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The Great Big Book of Life will be a welcome addition to home and library shelves.  It is appealing in its layout, factual (and when appropriate humorous) in tone and has very appealing illustrations that remind me a bit of Helen Oxenbury.  For extra fun while reading, look for all of the pictures and comments by the cat.

The book starts with an entry about before babies are born and moves through the life cycle until death by the end of the book.  Early sections will appeal to young children who want to know what they were like as babies or perhaps have recently become older siblings and want to understand things like why babies cry, why they are supposed to be quiet when the baby is sleeping, etc.  This short book moves forward from infancy through all of the stages of development including toddlerhood, the school and teen years, adulthood, older age, etc. 

I found this book to be a helpful guide to questions children may have...or not even know that they had.  I recommend it highly.

Thanks to NetGalley and the publisher for this early read.  All opinions are my own.
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I received an electronic copy from Quarto Publishing Group through NetGalley.
This book takes the reader from pregnancy to death in human lives. Hoffman incorporates all types of people and life choices.
Colorful, realistic illustrations offer so much to see and connect to the text.
A definite read aloud as a family.
Certain pages could be read separately based on family events or read as a whole book in one sitting.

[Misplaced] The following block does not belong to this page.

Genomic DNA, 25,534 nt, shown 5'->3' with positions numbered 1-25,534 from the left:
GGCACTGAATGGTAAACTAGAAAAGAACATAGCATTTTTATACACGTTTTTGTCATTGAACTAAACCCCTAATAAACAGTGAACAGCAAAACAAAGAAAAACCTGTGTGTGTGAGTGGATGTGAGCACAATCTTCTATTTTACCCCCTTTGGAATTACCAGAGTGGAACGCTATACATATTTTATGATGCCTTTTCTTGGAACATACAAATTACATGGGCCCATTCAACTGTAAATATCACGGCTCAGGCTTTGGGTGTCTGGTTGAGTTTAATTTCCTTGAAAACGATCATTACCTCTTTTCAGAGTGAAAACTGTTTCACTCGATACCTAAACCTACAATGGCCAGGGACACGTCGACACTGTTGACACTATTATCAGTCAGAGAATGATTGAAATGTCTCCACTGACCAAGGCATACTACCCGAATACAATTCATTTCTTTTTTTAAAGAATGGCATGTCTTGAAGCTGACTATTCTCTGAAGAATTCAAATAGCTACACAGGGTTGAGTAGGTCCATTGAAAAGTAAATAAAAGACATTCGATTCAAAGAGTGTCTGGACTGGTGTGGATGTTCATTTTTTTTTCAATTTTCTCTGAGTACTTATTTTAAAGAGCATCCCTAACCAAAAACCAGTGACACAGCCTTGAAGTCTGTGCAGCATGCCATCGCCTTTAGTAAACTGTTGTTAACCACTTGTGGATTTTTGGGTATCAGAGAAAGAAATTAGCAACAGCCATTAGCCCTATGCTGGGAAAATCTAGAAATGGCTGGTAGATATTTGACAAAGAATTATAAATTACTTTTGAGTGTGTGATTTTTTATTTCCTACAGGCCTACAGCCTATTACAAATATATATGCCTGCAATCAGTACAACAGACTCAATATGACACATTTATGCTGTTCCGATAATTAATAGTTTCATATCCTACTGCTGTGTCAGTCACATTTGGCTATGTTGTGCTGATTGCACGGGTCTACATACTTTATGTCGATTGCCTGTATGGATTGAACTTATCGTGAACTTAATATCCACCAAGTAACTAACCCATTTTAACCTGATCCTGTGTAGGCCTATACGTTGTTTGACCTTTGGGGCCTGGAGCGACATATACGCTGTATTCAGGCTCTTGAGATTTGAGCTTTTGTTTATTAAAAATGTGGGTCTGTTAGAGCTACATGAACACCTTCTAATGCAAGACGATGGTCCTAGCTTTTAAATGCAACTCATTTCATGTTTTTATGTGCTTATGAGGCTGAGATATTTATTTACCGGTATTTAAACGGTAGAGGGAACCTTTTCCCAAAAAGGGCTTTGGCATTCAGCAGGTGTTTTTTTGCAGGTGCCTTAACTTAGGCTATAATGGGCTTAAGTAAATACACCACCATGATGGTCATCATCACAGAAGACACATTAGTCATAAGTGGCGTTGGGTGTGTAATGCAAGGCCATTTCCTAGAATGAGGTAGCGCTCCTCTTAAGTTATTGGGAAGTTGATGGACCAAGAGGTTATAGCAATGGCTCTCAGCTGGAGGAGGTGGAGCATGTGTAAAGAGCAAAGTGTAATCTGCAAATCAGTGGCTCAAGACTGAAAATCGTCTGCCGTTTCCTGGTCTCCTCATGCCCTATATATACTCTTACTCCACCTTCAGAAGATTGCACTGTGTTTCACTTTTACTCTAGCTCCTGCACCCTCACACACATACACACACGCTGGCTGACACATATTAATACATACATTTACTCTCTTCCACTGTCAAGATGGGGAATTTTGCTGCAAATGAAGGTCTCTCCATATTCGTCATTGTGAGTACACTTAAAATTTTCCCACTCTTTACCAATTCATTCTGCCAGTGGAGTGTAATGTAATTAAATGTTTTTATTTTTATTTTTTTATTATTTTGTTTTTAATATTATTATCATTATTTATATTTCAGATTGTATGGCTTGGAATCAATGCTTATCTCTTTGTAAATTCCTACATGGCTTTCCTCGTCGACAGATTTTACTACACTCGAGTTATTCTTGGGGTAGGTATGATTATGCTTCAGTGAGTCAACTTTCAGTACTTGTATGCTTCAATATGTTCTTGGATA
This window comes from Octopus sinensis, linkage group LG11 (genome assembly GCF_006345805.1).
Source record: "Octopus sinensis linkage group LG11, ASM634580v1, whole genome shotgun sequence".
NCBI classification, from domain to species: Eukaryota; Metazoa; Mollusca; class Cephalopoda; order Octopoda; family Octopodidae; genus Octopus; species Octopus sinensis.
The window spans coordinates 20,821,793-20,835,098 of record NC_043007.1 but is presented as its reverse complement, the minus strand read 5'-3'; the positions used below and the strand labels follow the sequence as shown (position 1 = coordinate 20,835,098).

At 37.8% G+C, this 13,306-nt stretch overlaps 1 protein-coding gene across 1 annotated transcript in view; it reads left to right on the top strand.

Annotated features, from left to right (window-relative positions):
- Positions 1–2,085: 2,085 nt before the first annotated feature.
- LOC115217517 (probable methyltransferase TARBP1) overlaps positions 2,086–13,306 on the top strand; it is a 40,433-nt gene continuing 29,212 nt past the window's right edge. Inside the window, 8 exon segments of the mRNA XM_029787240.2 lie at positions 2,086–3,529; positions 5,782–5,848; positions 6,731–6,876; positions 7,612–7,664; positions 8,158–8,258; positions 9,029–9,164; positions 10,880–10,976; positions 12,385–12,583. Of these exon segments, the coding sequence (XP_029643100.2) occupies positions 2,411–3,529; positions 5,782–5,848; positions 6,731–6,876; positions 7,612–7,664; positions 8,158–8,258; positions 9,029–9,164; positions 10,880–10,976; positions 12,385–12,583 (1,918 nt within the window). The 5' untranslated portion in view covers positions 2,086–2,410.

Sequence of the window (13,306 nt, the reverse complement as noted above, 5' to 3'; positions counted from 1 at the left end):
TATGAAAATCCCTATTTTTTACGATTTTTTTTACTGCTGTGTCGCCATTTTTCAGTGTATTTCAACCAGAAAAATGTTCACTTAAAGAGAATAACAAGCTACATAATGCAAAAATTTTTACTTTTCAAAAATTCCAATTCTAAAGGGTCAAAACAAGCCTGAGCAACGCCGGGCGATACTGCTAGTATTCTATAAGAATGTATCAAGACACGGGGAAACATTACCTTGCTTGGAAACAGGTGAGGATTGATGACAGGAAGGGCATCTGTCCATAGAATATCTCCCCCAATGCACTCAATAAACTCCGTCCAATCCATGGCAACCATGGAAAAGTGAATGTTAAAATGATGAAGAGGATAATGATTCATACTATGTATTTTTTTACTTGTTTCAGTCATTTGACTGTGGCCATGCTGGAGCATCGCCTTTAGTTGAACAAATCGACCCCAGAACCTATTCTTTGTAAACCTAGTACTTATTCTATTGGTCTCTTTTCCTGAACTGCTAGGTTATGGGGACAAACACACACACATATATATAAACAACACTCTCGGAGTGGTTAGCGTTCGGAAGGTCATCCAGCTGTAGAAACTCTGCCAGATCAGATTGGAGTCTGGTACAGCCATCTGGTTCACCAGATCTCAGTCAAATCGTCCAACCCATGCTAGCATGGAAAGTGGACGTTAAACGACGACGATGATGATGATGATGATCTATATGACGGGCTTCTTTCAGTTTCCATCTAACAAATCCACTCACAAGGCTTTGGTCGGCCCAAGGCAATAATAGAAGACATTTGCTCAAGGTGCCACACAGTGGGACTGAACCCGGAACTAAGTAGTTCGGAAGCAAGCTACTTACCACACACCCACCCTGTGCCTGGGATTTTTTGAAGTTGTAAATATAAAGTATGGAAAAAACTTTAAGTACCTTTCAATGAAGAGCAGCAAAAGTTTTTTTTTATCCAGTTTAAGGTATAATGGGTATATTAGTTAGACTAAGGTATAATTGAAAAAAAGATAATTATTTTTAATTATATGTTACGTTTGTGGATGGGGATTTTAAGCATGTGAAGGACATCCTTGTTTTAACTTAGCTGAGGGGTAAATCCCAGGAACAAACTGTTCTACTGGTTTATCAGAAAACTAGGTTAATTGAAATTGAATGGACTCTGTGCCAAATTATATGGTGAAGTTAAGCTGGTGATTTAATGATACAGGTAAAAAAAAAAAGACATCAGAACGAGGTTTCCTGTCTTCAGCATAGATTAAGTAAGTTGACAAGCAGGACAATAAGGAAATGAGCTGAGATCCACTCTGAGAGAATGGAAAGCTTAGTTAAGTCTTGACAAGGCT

Don't miss the endcap illustrations inside the front and back covers.
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This is an odd bit of a book, with a biting sense of humor. I'm not quite sure if it is a parady, or is seriously meant for children. Perhaps it is like Bugs Bunny cartoons that are meant for both. Either way, it was quite enjoyable, and I liked what was said about growing old. Very true.

The book goest from birth to death, and all bits inbetween.

A very fun funny book.

Thanks to Netgallely for making this book available for an honest review.
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This book feels a bit like Richard Scary and Judy Bloom decided to collaborate on a book, and it was illustrated by the guy who did the Roal Dahl illustrations. It is comprehensive, honest, and charmingly vintage. I didn't know what to expect, i.e. biology or philosophy. I got both. It can see this being a great book for school libraries and also for families to have around as a reference. The wonderful text is just right in terms of honesty and age-appropriateness. Really wonderful book.
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Another great book.  These ‘Great big book of’ do really well for us and are full of fun and useful facts.  Colourful pictures showing people from all walks of life is great too
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A straightforward book that teaches the life cycle. I like that this book was honest, and didn't resort to symbolism or storytelling to teach this important lesson (the illustration of the mom breastfeeding, the pages about the teenage years being difficult, etc.).  I liked that the book didn't go into specific details about certain things (childbirth, for example) but opened the door so that parents can have these conversations in the way they choose with their kids - essentially the book sets kids up to ask questions!  I would use this book in my homeschool curriculum.
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Such an amazing, no nonsense book about the life cycle. It doesn’t shy away from some outlooks on relationships or individual life choices; it simply tells people how it is.
The charm of this book can be seen in how the book handles its explaination of death. It’s sincere and tactful without skirting around the subject.